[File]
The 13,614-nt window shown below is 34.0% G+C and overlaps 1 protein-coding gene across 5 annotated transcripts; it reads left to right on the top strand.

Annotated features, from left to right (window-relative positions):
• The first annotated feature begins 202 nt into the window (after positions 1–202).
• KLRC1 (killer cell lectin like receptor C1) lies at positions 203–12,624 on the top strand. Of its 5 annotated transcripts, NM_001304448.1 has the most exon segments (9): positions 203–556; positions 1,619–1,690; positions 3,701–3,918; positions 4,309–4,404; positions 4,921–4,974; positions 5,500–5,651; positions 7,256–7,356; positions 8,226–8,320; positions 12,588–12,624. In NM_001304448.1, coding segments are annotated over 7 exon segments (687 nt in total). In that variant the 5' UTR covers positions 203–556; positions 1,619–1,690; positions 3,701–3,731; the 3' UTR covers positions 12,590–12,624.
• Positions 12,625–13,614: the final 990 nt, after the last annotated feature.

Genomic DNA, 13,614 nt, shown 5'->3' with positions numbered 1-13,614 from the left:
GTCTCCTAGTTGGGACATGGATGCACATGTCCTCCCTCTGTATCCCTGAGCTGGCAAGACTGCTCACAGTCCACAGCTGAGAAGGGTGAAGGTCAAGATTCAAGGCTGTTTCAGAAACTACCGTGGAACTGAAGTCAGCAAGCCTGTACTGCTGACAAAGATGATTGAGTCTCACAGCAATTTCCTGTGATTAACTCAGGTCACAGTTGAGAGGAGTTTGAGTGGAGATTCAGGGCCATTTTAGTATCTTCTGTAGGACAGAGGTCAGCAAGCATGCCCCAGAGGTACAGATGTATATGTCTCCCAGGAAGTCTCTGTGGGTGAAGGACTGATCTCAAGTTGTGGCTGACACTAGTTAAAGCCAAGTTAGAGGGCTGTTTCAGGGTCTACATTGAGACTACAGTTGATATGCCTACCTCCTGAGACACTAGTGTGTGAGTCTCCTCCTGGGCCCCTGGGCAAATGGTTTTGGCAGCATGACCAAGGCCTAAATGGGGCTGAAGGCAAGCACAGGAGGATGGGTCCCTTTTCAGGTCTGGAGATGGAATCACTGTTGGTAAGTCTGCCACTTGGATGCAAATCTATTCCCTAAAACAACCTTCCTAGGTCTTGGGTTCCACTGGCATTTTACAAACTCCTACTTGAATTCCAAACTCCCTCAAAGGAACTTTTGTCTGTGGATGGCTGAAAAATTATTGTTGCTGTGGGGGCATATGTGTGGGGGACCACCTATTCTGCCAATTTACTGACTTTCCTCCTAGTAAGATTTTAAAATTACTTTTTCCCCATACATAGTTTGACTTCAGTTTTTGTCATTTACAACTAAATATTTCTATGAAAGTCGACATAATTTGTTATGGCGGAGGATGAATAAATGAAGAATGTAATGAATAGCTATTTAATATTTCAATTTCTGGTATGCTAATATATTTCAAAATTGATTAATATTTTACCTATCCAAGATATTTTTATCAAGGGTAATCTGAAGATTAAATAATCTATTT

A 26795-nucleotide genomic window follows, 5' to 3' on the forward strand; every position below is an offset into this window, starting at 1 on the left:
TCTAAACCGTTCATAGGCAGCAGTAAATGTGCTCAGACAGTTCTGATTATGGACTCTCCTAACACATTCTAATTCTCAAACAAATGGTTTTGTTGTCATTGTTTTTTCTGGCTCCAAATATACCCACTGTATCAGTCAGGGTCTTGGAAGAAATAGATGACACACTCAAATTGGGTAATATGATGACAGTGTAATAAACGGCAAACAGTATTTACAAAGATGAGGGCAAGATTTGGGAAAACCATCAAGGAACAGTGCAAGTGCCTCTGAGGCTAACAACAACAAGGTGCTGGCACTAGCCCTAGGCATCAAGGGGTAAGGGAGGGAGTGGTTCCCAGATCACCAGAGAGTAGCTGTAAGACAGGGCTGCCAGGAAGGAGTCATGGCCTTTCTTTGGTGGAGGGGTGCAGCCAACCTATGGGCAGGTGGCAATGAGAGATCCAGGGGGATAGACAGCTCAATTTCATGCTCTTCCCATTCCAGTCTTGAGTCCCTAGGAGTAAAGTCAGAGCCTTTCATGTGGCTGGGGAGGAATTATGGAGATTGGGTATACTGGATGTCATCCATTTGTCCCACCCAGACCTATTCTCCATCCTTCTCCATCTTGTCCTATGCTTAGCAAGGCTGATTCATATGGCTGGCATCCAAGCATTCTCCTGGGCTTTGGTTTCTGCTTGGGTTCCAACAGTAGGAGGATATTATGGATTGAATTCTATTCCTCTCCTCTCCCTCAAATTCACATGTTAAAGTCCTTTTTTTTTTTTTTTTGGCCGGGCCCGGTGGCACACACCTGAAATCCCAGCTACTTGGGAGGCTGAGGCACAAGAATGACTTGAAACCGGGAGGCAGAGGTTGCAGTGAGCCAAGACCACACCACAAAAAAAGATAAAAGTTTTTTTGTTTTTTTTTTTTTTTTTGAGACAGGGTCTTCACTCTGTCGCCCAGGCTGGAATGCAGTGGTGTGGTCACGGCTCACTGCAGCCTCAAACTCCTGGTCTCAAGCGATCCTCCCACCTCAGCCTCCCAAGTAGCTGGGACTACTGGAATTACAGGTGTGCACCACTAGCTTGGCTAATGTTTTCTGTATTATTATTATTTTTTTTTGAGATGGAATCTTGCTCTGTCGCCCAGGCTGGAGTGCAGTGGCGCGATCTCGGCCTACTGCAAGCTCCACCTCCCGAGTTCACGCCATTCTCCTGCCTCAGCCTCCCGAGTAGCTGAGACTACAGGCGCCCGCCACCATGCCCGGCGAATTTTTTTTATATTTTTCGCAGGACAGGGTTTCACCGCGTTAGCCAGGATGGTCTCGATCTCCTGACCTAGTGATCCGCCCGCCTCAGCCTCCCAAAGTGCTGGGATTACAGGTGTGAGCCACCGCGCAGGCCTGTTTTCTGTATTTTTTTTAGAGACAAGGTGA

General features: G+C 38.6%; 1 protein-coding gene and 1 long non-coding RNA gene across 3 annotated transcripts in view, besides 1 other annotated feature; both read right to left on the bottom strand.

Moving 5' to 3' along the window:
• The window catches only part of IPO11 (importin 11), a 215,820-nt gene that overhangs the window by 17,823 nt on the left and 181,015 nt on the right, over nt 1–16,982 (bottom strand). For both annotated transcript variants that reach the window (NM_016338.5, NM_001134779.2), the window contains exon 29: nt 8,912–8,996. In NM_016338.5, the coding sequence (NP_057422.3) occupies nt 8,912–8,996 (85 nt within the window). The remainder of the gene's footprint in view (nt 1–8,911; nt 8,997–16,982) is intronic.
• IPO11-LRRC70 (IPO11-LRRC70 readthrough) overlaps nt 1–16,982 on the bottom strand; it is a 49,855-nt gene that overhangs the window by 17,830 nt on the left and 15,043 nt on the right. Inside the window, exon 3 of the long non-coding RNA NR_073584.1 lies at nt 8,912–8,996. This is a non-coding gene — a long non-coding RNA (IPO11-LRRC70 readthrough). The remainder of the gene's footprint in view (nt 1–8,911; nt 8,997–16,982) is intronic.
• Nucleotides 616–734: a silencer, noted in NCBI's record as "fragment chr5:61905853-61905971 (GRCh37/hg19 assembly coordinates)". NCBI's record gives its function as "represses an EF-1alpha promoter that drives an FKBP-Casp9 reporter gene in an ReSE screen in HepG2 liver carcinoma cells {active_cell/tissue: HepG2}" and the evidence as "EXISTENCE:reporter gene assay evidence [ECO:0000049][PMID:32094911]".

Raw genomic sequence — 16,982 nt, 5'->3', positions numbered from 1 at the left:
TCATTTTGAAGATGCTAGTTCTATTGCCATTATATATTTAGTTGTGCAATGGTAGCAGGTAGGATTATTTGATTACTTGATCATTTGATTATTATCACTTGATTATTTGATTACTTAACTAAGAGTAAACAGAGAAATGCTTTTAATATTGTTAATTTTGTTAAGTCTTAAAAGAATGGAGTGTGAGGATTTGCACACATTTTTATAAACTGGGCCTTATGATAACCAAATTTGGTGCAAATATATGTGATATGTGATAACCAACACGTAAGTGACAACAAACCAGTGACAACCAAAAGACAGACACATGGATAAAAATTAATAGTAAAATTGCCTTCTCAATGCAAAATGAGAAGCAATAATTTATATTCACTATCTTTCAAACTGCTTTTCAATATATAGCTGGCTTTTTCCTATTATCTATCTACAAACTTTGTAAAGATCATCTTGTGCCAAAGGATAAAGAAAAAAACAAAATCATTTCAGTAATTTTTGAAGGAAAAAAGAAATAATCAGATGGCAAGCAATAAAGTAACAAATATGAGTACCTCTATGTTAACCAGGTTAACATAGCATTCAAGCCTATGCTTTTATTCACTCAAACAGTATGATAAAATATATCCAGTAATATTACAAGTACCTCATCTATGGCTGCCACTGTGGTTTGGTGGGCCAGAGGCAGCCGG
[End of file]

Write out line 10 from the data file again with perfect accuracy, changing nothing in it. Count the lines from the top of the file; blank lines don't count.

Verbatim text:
General features: G+C 38.6%; 1 protein-coding gene and 1 long non-coding RNA gene across 3 annotated transcripts in view, besides 1 other annotated feature; both read right to left on the bottom strand.